Delivering a good user experience for students, academics and researchers is at the heart of the University of Melbourne Library. A well-established user of EBSCO Discovery Service (EDS), the Library had successfully customised the interface to meet the needs of its diverse user base. Inventive approaches keep resources accessible for all users, including embedded discovery search boxes in both the student portal and LMS (learning management system).
According to Discovery Manager Caroline Gauld, delivering a good user experience must also include careful attention to the issue of data privacy for users. For many years, the University Library used an IP-based proxy service to facilitate off-campus access for students and faculty. This solution provided researchers and students with anonymity but did not make it easy for them to use the valuable personalisation features now available in many online platforms. Even before the Coronavirus impacted campus attendance, at least 70 percent of the Library’s online content was accessed from off-campus, making IP-based access less important than it had been in the past.
The IP-based proxy service was more susceptible to security issues, but as it was managed by the central University IT team, responding to security issues was time-consuming and difficult for library staff.
“[Managing security breaches] was not a good use of library staff time,” Gauld said. “We are here to provide access to resources to people. Our time should be spent in letting people know what the Library has and helping them to get into it.”
To improve the user experience and reduce security issues, the University of Melbourne Library implemented OpenAthens in March 2020 with EBSCO support. Since OpenAthens is underlying technology, the University made no large announcement to users because the experience was seamless. OpenAthens enabled access to more than 530 vendor sites on launch, many of them by single sign-on.
By May, the University of Melbourne had already become OpenAthens’ largest global user. In that month alone, 700,000 resources were accessed across 117 countries with the highest international usage seen in Singapore, China, New Zealand, Indonesia, Hong Kong and India.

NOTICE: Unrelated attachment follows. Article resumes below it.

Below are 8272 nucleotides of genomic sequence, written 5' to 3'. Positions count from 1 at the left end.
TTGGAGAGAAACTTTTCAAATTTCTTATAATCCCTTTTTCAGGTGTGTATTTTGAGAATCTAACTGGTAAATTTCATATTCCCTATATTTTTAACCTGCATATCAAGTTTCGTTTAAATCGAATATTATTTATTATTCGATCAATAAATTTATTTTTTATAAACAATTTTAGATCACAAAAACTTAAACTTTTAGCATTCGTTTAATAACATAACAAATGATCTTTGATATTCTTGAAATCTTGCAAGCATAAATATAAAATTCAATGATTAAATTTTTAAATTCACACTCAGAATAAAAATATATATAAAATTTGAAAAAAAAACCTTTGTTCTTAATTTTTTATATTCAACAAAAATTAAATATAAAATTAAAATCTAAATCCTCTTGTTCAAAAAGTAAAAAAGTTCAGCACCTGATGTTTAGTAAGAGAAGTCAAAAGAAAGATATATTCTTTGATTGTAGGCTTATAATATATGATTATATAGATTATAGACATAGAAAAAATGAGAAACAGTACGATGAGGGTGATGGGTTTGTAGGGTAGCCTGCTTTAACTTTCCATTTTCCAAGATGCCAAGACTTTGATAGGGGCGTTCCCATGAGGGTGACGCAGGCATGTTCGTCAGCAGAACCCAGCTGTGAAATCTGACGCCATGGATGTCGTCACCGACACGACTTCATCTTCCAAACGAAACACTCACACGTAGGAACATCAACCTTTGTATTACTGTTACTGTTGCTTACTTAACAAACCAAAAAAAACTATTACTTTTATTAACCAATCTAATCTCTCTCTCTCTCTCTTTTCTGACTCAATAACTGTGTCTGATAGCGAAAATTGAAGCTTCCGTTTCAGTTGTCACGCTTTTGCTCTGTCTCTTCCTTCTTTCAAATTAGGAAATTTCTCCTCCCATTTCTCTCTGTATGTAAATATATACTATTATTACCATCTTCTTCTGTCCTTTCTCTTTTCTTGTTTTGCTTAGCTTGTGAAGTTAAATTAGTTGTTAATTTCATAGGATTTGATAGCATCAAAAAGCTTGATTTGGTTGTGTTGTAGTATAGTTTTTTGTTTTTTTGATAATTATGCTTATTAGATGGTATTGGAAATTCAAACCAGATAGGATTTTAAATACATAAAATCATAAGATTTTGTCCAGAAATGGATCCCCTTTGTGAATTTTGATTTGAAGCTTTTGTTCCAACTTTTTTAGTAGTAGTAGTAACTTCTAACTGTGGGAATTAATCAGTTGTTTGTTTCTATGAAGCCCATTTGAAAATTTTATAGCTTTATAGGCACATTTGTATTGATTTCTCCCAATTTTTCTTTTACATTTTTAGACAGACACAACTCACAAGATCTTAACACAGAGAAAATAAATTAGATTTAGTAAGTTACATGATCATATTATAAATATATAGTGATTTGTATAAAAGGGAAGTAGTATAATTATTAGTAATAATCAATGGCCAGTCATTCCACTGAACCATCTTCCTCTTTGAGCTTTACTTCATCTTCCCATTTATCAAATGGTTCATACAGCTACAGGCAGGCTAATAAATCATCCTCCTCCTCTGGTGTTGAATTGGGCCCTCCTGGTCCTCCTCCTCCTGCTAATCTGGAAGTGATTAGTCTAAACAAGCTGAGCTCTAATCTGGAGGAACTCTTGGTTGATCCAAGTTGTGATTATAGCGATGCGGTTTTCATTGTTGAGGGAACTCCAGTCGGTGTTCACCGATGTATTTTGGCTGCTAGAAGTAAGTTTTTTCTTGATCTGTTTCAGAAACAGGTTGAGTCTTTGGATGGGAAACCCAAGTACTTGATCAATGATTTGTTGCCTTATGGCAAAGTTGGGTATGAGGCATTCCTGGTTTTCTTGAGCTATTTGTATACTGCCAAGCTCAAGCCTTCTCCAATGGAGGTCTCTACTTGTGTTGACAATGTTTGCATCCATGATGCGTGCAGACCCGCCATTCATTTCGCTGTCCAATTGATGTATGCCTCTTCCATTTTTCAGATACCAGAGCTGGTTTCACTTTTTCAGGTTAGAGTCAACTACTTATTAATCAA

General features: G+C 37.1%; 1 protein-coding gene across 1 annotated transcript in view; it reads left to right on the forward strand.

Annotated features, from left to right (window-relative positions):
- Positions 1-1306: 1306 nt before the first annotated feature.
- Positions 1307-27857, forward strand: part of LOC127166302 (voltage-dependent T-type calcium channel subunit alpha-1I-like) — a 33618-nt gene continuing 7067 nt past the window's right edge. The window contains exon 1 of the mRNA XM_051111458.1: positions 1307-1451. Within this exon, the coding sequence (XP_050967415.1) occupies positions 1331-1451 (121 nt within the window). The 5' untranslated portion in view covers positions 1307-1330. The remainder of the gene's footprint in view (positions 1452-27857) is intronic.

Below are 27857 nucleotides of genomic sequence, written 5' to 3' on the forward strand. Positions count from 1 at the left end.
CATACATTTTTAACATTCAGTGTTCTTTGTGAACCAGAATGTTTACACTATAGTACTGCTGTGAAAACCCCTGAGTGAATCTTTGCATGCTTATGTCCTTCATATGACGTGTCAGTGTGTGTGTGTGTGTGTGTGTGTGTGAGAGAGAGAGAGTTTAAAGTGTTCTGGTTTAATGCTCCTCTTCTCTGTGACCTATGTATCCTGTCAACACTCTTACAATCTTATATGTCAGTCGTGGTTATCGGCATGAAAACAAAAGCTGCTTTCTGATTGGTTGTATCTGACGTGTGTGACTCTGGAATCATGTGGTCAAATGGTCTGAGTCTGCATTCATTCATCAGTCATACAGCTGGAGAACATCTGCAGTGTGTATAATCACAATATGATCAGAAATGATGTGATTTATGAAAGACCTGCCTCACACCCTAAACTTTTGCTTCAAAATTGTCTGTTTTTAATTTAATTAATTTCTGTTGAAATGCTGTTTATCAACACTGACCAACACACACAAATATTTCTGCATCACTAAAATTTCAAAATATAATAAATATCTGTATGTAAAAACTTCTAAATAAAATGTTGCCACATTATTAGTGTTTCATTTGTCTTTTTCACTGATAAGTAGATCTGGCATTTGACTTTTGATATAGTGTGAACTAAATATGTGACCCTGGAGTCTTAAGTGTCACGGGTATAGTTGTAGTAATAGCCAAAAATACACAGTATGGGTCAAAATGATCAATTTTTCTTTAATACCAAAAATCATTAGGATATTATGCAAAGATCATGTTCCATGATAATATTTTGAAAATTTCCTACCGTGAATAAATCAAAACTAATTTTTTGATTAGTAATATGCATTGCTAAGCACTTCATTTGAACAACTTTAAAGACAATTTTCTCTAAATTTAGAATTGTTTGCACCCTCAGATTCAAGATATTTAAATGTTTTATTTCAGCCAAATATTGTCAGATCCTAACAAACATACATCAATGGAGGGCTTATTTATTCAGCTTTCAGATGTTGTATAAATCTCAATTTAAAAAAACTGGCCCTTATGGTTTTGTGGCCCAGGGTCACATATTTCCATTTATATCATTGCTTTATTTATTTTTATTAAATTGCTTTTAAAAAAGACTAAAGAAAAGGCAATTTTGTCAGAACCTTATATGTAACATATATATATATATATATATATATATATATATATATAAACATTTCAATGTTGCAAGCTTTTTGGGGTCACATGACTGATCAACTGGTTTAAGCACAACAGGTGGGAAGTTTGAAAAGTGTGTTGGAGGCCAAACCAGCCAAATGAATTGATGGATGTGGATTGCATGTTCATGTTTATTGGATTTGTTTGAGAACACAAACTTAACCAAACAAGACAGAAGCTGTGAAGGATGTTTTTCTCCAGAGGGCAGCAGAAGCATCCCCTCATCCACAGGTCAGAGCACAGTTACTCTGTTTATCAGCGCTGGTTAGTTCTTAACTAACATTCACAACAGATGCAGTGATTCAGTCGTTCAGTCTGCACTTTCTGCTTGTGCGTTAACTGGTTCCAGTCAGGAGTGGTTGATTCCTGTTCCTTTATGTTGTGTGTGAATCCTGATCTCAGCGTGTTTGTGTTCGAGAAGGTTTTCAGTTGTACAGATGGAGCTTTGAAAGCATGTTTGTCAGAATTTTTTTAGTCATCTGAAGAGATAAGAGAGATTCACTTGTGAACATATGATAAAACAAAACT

Such a rapid pace from implementation to success is no easy feat, but “considering we’re quite a complex university, I think if we can do it, anyone can,” Gauld said.
“The EBSCO team were fantastic; they had our resources and connections set up and working in just a few months and responded rapidly to any issues.”
Benefits and results
Students and staff using EDS benefited straight away, with increased sharing of resources and more items saved into EDS folders. But even before the switchover of EDS from the proxy to OpenAthens, thousands of students and staff had found and used the OpenAthens Institutional login available on some publisher sites.
Since implementing OpenAthens, the time spent on security incidents has dropped dramatically, and library staff can handle each case in real time using the OpenAthens Administration portal.
“It’s reduced our workload and it’s made things smoother,” Gauld explained. “We’re not doing the license breach monitoring. We don’t have those service notes coming in for broken logins or things. I just think things are working really well.”
The Library maintains a small amount of traffic through the IP-based proxy service but are moving toward all users accessing resources via OpenAthens.
“Once we do shut [the proxy service] down, we will rely a lot less on the central IT team,” Gauld said. “More importantly, we’ll have control ourselves. OpenAthens allows us to separate out the authentication, the access, and the authorisation. So, the access and authorisation still sit with us and our vendor. Authentication sits with IT.”
Gauld said the Library will eventually move their alumni resource access to OpenAthens and then create support for members of the public who walk in to use the Library. Once the proxy service is shut down, the Library will communicate with all vendors and encourage them to support OpenAthens single sign-on.
“I really would like to see single sign-on as much as possible, provided we can offer single sign-on that is privacy-preserving to our academics,” Gauld explained. “I think that that’s a much better experience, and it’s much more secure. And it means that they can effectively take control of their environment.”
The University of Melbourne Library has also become an EBSCO beta tester and is following the Open Source FOLIO initiative closely.